My duties at Hay were varied, but always involved connection and conversation with those who "tipped up" for the event. For newcomers the old Vauxhall advert strapline about being "once bitten, forever smitten" holds true for Hay. Go once and prepare for a lifelong engagement. People return year after year and always want to share opinions about presentations heard. Or want to talk about real life encounters with those in the public eye, who also come along to listen surreptitiously to those on stage. Some notable ticket holders in my queue this year included Alan Yentob, Suggs (of Madness fame|), Susannah (from Trinny and)....and Tony Fadell. Tony who? (he created the iPod). Just like visitors to Hay, festival staff always seem to talk about presentation highlights as well. For the record, my 2014 choice was as follows: in third place Anthony Horowitz; in second place Margaret Macmillan....and in top spot (and I know this gets a high rating from another UWTSD member of staff, Lucy Griffiths as she was there too), Arianna Huffington. In her talk about happiness - The Third Metric, she simply inspired.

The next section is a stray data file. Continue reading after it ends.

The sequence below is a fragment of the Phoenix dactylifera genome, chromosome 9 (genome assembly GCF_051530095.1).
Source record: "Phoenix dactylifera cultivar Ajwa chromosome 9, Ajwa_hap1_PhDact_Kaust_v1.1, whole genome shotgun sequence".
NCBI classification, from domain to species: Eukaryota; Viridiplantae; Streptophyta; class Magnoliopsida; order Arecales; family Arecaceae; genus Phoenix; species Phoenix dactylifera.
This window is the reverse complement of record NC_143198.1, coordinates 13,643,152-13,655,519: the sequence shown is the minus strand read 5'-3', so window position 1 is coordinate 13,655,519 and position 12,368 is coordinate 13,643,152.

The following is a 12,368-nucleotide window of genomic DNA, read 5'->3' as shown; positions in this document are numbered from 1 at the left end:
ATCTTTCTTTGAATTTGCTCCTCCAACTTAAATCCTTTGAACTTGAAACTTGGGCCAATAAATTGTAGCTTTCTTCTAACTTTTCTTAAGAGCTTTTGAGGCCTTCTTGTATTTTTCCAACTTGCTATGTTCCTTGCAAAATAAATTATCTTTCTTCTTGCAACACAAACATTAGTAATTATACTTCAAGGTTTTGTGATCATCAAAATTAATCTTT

That's it from me. A few insights, a few thoughts. Just 360 days to go the next Hay Festival! Unless one wants to go the Winter Festival of course...